Thursday, 17 May 2012

Janáček, Cunning Vixen and subversion

"How can animals talk?" My Dad asked my three year old brother. The kid thought seriously for a moment, then said with great solemnity. "Only when they wear clothes".  That's the perennial problem posed by Leoš Janáček's The Cunning Little Vixen, which starts the new Glyndebourne season this weekend. On a very superficial level, one might assume that the opera is a nature tale, since it's based on very shrewd observation of animal behaviour. We live in technologically cocooned urban times. Ninety years ago, Janáček and his contemporaries were a lot closer to the countryside and to nature. In any case, Janáček was inspired by a cartoon series in a newspaper.  So from the very start, The Cunning Little Vixen was allegory, not fairy tale. If you think it's cute and Disneyfied, the joke is on you! (photo : Peter Trimming)

For Janáček, The Cunning Little Vixen is satire. One of the most powerful themes in the opera is the way animals co-exist with humans, rather like a subculture on the margins of society.  A good metaphor. Foxes adapt. In Soho, for example, thousands of urban foxes dine on the discards of exotic restaurants, and retire to the Royal Parks for rest and recreation. Foxes can't be domesticated. Perhaps thee real clue to the meaning of The Cunning Little Vixen lies in Janáček's relationships with women which I've written about many times (like this Janáček's Dangerous Women). Women represent society and social mores. Janáček fell in love with 14 year old Zdenka Schulzová, a "vixen" so innocent and unworldy that he didn't connect her to what her family represented: solid middle class respectability, and Germanophile, (ie authority) for that matter. He was poor, Czech and an outsider, yet the family took him in and supported them, even when the composer wanted a divorce (extremely scandalous in those days). Yet Zdenka never ceased to love him, though he treated her and their daughter abominably (possibly hastening Olga's death).

Significantly, Janáček didn't leave Zdenka. There's evidence that he still slept with her late in life. And the fact that he pursued women who were not available to him speaks volumes. Was he more into pursuit than entrapment? Had Stösslová responded, would he have suddenly turned tail, all fervent protestations to the contrary? Philanderers often need an excuse not to commit, however flowery their passioins. So The Cunning LittleVixen affirms the values of non-domestication. Is "Vixen Sharp Ears" Zdenka as she might have been, and also Janáček's psychological rationale for not setting up home with Stösslová or anyone else? (he may have slept with others). From The Diary of One Who Disappeared, Janáček is fascinated by feral women. Notice that Terynka is a gypsy. Significantly both the song cycle and the opera were inspired by newspapers, for adults. Janáček anthromorphizes, and transposes dangerous feelings.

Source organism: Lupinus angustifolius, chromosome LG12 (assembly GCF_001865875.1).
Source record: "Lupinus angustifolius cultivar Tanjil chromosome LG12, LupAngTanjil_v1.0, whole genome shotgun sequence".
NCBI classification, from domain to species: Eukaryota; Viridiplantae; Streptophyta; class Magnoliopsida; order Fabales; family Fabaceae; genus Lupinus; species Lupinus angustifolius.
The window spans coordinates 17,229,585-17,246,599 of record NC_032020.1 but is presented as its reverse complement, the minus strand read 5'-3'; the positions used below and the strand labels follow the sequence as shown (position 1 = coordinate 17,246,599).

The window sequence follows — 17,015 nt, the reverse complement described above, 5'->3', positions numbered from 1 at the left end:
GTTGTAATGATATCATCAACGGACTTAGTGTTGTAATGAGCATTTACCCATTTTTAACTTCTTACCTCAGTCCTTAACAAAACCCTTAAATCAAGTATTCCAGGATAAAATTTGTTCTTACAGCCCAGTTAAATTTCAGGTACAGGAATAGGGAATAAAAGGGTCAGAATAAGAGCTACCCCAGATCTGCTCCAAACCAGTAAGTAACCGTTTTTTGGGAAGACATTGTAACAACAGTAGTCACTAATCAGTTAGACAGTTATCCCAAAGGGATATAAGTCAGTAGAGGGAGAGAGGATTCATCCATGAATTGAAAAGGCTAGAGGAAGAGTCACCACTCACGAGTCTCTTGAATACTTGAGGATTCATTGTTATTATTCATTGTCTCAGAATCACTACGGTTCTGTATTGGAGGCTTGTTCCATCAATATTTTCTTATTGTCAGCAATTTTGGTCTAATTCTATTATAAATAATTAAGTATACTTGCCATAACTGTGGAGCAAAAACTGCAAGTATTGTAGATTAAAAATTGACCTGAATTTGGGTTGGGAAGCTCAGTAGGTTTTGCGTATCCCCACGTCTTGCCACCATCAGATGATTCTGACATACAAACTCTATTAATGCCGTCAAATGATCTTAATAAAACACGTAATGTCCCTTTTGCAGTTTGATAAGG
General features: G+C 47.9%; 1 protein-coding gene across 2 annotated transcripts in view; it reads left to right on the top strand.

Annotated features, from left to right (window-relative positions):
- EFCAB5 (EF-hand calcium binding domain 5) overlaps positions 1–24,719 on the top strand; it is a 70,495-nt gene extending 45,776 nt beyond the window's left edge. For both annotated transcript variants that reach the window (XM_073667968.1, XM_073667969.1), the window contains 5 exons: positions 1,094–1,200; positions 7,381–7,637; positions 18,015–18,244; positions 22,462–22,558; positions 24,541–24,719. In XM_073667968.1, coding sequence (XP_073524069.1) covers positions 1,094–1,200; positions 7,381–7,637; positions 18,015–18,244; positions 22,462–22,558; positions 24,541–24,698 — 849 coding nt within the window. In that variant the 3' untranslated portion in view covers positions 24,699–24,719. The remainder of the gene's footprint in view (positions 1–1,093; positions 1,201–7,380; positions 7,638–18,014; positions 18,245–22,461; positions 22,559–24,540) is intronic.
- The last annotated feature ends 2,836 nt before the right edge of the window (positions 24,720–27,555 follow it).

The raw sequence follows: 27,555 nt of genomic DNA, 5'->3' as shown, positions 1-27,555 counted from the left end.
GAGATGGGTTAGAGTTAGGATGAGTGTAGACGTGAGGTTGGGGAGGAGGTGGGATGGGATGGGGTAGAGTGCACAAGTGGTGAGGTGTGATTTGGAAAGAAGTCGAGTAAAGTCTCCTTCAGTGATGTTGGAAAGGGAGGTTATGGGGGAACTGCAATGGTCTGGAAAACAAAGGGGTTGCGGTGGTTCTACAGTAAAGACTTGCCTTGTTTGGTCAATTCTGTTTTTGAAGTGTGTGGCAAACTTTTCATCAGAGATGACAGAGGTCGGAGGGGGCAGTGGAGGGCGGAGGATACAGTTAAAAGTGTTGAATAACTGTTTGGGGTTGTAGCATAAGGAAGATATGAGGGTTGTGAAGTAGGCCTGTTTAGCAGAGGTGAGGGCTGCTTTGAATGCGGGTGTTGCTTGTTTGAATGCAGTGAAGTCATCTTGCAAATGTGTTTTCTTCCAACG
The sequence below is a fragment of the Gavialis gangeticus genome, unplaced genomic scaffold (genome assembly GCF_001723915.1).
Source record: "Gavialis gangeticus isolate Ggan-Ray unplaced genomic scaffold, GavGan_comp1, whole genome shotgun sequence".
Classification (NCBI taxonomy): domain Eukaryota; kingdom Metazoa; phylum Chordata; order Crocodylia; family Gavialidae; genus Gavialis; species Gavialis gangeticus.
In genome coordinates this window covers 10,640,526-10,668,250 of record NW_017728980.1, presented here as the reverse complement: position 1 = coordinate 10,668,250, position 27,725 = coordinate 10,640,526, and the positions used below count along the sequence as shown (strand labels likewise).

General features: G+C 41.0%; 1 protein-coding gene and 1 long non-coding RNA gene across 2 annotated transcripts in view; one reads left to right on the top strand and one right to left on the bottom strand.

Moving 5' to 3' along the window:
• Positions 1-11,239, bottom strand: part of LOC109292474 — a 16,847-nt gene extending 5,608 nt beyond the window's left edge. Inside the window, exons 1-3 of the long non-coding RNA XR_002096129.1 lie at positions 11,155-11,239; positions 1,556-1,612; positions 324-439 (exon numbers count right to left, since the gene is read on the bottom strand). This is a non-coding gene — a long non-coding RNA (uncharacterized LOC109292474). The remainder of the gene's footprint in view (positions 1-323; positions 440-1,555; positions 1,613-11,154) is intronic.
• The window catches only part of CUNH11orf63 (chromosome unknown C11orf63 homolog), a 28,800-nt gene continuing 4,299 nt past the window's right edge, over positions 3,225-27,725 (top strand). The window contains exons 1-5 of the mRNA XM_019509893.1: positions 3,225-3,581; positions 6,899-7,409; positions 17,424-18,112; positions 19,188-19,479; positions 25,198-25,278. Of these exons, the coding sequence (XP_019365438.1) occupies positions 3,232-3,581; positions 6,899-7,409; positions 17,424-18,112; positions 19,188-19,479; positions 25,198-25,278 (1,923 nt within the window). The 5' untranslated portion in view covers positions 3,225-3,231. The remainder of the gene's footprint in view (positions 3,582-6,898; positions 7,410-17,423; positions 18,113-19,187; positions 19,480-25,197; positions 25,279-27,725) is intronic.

That's why The Cunning Little Vixen is so free and so joyous. Janáček is indulging his anarchic side, merrily sending up the stultifying convention he couldn't shake off in real life. Thus the music is exhilarating, full of energy and wit, It leaps and dances like a pack of playful young foxes who haven't yet learned fear. This opera was one of the composer's favourites because he could poke fun at the human world and its foibles. The Vixen mocks the conformist hens who sell their souls for comfortable living. Like many women, and men, too, for that matter. The Dog is miserable because he's unnaturally celibate - like the Priest and Schoolmaster. The Poacher gets married and the Gamekeeper returns to the forest. The opera ends, not in misery, but in glorious triumph. Just as the vixen lives on, so do the frogs, insects, trees and other organisms. Is the Gamekeeper really alone? Whether he dies or not, he's at last at one with the eternal cycle of growth and renewal. So he and the Vixen have the last laugh after all.

One of the reasons I'm so fond of the 1954 Komische Oper Berlin production (Das schlaue Füchslein) conducted by Vaclav Neumann and directed by Walter Felsenstein is because it was made just after the war, not long after the Soviet Occupation, and under Communism.  (watch clips here and here) That audience would have known all about surviving in harsh conditions, and also about the consequences of conforming to rigid authority. They were fooled by "realism". The original artiist and the composer didn't see it realistically, either. The animals look like human beings, dressed up in corny costumes, which is a telling comment on regimes of all kinds. It's kitsch, but howlingly funny because it's subversive, playing along with convention but sending it up. Like Janáček, that audience could let off steam without getting into trouble. Like crafty urban foxes, those Berliners meant to survive.

Please see my numerous other posts on Janáček (more Felsenstein links, photos etc) and related subjects. My work is original so please don't borrow my ideas without acknowledgement.

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